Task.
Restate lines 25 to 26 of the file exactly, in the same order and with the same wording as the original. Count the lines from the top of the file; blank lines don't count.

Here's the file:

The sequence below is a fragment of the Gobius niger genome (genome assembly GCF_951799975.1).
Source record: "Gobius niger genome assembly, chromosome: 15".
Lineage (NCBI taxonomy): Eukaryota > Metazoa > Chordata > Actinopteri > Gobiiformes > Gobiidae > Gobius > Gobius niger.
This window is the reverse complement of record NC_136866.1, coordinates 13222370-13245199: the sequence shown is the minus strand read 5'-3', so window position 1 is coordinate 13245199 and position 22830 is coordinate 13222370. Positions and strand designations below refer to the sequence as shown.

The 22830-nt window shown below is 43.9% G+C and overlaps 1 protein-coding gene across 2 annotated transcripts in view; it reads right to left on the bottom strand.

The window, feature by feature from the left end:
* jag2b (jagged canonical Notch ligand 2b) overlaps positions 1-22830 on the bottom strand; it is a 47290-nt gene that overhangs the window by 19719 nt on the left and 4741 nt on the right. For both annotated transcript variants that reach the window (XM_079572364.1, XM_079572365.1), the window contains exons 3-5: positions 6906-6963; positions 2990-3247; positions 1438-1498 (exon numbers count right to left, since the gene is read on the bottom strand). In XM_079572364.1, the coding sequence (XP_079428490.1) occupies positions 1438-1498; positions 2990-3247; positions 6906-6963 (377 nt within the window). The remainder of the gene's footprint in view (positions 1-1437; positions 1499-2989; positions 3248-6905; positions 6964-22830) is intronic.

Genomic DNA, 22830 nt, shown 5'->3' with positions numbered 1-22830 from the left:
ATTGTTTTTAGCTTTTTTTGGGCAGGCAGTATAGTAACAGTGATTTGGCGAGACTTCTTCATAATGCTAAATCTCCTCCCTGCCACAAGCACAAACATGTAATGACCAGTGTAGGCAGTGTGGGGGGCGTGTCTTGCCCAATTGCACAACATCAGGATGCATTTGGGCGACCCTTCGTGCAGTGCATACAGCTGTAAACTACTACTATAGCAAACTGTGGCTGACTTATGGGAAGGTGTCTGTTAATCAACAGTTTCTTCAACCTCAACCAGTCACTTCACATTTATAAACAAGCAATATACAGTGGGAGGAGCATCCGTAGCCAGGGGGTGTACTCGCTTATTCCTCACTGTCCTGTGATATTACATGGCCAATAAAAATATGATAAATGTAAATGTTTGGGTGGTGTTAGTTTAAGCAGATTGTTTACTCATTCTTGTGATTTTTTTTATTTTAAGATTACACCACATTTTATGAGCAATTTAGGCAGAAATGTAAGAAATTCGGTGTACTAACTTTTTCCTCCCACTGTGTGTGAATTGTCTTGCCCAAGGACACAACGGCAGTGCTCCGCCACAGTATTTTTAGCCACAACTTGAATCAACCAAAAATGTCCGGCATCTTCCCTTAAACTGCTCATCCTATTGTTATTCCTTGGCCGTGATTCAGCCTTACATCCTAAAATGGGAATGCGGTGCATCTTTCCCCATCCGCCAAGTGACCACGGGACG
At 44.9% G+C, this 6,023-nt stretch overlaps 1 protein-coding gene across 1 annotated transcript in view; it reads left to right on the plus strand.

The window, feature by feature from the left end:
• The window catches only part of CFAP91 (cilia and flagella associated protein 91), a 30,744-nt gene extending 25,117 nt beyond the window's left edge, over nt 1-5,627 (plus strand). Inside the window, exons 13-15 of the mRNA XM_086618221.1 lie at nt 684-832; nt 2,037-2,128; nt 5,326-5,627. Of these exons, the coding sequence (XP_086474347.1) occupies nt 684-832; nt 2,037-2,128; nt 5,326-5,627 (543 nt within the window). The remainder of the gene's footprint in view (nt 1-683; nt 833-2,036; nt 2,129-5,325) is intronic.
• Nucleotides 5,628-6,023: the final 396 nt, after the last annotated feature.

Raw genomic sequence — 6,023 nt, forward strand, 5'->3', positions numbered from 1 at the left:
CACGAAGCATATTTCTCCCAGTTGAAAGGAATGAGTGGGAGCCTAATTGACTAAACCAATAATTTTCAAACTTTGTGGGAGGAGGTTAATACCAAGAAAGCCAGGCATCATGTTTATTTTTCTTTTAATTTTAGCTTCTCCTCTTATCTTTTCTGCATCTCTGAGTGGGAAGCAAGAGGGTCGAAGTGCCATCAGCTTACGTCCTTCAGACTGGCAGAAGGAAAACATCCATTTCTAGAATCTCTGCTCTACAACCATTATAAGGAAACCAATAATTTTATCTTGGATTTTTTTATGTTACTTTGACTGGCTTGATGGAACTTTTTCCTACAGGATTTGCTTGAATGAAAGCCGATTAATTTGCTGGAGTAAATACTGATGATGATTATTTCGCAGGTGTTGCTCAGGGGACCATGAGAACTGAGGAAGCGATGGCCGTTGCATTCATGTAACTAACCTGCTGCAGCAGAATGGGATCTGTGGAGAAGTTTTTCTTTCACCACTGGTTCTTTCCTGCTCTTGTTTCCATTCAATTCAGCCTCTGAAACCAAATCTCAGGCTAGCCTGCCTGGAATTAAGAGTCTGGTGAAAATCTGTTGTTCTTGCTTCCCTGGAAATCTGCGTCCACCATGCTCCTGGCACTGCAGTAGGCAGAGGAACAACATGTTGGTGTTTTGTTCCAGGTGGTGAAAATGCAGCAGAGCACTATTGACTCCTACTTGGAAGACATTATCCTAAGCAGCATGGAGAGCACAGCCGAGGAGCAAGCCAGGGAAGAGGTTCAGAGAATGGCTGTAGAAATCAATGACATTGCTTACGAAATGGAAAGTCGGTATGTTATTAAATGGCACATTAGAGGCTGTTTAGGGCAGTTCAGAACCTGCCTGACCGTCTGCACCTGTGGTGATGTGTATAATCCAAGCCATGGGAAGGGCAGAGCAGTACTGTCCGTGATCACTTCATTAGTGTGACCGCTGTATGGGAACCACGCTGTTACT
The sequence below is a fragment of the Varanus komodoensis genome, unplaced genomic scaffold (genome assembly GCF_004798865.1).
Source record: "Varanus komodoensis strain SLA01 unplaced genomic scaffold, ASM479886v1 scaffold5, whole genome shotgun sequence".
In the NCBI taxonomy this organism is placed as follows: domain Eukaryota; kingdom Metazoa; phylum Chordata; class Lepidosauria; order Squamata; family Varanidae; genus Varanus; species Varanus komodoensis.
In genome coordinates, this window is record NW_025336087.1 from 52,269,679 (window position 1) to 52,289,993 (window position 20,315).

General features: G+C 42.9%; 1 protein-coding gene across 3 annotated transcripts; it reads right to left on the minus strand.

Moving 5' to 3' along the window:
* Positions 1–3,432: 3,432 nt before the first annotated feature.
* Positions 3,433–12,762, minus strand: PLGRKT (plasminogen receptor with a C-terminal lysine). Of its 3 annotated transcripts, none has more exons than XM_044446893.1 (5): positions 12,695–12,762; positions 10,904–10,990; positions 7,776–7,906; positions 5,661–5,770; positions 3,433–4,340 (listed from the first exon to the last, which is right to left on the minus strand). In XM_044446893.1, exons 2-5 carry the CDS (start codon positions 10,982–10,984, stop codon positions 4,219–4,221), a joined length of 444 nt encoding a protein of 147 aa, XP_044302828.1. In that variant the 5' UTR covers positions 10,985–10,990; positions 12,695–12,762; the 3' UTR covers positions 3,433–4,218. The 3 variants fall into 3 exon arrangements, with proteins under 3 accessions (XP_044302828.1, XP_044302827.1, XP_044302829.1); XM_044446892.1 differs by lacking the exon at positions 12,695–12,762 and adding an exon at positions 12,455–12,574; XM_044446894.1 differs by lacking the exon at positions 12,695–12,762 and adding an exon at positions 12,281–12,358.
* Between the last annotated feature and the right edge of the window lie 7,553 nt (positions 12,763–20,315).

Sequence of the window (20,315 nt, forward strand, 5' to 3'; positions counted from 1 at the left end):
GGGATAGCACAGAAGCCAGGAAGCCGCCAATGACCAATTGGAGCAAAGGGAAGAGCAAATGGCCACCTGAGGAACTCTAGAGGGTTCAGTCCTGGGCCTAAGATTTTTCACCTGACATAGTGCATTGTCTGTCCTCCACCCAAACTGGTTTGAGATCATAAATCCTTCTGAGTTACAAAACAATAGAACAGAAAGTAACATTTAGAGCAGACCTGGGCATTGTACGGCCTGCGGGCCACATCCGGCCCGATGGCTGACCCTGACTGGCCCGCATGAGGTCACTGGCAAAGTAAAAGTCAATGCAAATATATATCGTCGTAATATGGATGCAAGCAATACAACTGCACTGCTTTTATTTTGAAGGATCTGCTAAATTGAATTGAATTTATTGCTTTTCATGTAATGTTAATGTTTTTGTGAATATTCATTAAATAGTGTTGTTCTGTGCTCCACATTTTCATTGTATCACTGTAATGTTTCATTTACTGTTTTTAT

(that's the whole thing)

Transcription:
Sequence of the window (20,315 nt, forward strand, 5' to 3'; positions counted from 1 at the left end):
GGGATAGCACAGAAGCCAGGAAGCCGCCAATGACCAATTGGAGCAAAGGGAAGAGCAAATGGCCACCTGAGGAACTCTAGAGGGTTCAGTCCTGGGCCTAAGATTTTTCACCTGACATAGTGCATTGTCTGTCCTCCACCCAAACTGGTTTGAGATCATAAATCCTTCTGAGTTACAAAACAATAGAACAGAAAGTAACATTTAGAGCAGACCTGGGCATTGTACGGCCTGCGGGCCACATCCGGCCCGATGGCTGACCCTGACTGGCCCGCATGAGGTCACTGGCAAAGTAAAAGTCAATGCAAATATATATCGTCGTAATATGGATGCAAGCAATACAACTGCACTGCTTTTATTTTGAAGGATCTGCTAAATTGAATTGAATTTATTGCTTTTCATGTAATGTTAATGTTTTTGTGAATATTCATTAAATAGTGTTGTTCTGTGCTCCACATTTTCATTGTATCACTGTAATGTTTCATTTACTGTTTTTAT